Tag Archives: point to Christ

Drawing Attention

Paul gives specific instructions for women. This passage is a difficult one for many women to swallow. Many times it is misunderstood. Contemporary readers typically shut their ears to the truth in these words. It is important, whether you are a man or woman, to understand what Paul is referencing in these verses.

The reason for “women to be modest in their appearance,” is because women should “not draw attention to themselves.” The attention should always be God’s. This is why Paul is addressing the issue of women fixing their hair and wearing jewelry. It has to do with attention. We are never to do anything to draw attention away from Jesus Christ.

Paul notes that the attractive woman is one who does good things. When doing these good things, we shine the Light—we point to Christ. Remember friends, the world tells you to do what you can to get attention. However, in Kingdom life, we know He alone deserves all the honor, glory and praise. It doesn’t mean we cannot wear makeup or jewelry, that our clothing doesn’t matter. It means nothing can take His glory. Fix your eyes on Him and in everything you do, point to Him.

“And I want women to be modest in their appearance. They should wear decent and appropriate clothing and not draw attention to themselves by the way they fix their hair or by wearing gold or pearls or expensive clothes. For women who claim to be devoted to God should make themselves attractive by the good things they do.” – 1 Timothy 2:9-10 [NLT]

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If You

We often like to add our two cents. It could be sufficient to say a particular thing but we add a little more because it’s on the tip of our tongue. We direct people to a passage of the Bible and then continue onward with our position. Some of us take whatever position we are in and go beyond the position’s description. For some of us, we serve those who are disadvantaged—we get saddened by their situation or irritated by their constant needs. Paul tells us to “keep a smile on your face” and not to add to whatever it is you are doing.

When you are preaching, it should be the Word of God, not your own agenda. When you are helping someone, you help—you don’t take over the situation and become an enabler. When you teach, you be sure to focus on teaching the Bible and not drifting off. When you are providing guidance and encouraging people, you do not cross the line and become bossy, trying to get the people to take your counsel and force your position. When you are in charge of something, you are not to use it to your advantage and get people to do as you desire. If you are in a position to help those that are in distress, be sure to pay attention so you can answer the call and not miss the boat. If you work with those who are disadvantaged, you should not be depressed by their situation. At the same time, you should never let them cause you to get irritated.

This is a lot of do’s and do not’s. It sounds like a bunch of rules. But what Paul is saying can be simplified—whatever you are called to do, do it with a smile and always point to Christ. It is not about you—it is about Him. If you always aim to point others to Christ and it is all about Him and not about you, all of these “rules” will be followed. When we add our two cents, we make it about us. It can never be about us.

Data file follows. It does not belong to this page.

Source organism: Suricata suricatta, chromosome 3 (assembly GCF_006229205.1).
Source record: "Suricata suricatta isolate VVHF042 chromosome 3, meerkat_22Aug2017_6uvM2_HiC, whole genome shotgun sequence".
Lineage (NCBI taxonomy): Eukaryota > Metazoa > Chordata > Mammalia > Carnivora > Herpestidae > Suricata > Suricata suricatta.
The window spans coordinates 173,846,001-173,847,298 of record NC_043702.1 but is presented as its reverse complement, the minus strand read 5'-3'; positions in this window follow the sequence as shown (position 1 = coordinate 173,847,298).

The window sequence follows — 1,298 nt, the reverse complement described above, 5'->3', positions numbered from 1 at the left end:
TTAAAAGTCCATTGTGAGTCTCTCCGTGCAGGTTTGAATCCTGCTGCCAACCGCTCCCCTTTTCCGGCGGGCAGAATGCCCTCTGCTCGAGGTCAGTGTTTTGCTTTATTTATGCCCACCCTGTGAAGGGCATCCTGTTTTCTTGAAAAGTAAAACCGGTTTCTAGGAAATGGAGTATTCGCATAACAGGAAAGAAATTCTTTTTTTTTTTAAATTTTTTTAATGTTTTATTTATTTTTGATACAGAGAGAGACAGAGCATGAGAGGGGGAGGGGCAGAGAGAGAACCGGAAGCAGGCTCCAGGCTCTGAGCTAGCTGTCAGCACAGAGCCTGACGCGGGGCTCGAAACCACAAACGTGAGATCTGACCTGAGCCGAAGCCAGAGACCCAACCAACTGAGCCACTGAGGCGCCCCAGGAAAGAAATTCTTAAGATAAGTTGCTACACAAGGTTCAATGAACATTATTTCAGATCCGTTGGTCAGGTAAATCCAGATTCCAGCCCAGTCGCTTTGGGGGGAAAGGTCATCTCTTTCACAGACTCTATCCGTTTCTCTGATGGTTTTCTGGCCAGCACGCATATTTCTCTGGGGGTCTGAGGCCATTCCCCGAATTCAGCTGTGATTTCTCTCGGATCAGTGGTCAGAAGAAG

“If you preach, just preach God’s Message, nothing else; if you help, just help, don’t take over; if you teach, stick to your teaching; if you give encouraging guidance, be careful that you don’t get bossy; if you’re put in charge, don’t manipulate; if you’re called to give aid to people in distress, keep your eyes open and be quick to respond; if you work with the disadvantaged, don’t let yourself get irritated with them or depressed by them. Keep a smile on your face.” – Romans 12:6-8 [MSG]

Playactors

There are people who do good things because it is what they feel led to do for people. There are also people who do good things to let everyone know that they have done good things. Perhaps it is to tack it onto a resume as volunteer service or to post some photos to Facebook or tell others. But the Bible tells us to do good things without others knowing—even going as far as to not let your left hand know what your right hand is doing.

This does not mean we are to sneak around like ninjas making sure not to get caught doing good deeds. What it means is that we are not to be making a performance out of our good deeds. The Message calls these people playactors, people who try to get a lot of attention on themselves as they are doing a good deed.

Sadly there are many people even in the ministry who attempt to get a lot of attention for what they are doing. At the end of the day, everything we do should point to Christ. If we are pointing to ourselves, we are playactors. If you are acting compassionate only because eyes are on you, you are a playactor. Let us leave the acting for the movies and be real. May everything you do point others to Christ.

“Be especially careful when you are trying to be good so that you don’t make a performance out of it. It might be good theater, but the God who made you won’t be applauding. When you do something for someone else, don’t call attention to yourself. You’ve seen them in action, I’m sure—‘playactors’ I call them—treating prayer meeting and street corner alike as a stage, acting compassionate as long as someone is watching, playing to the crowds. They get applause, true, but that’s all they get. When you help someone out, don’t think about how it looks. Just do it—quietly and unobtrusively. That is the way your God, who conceived you in love, working behind the scenes, helps you out.”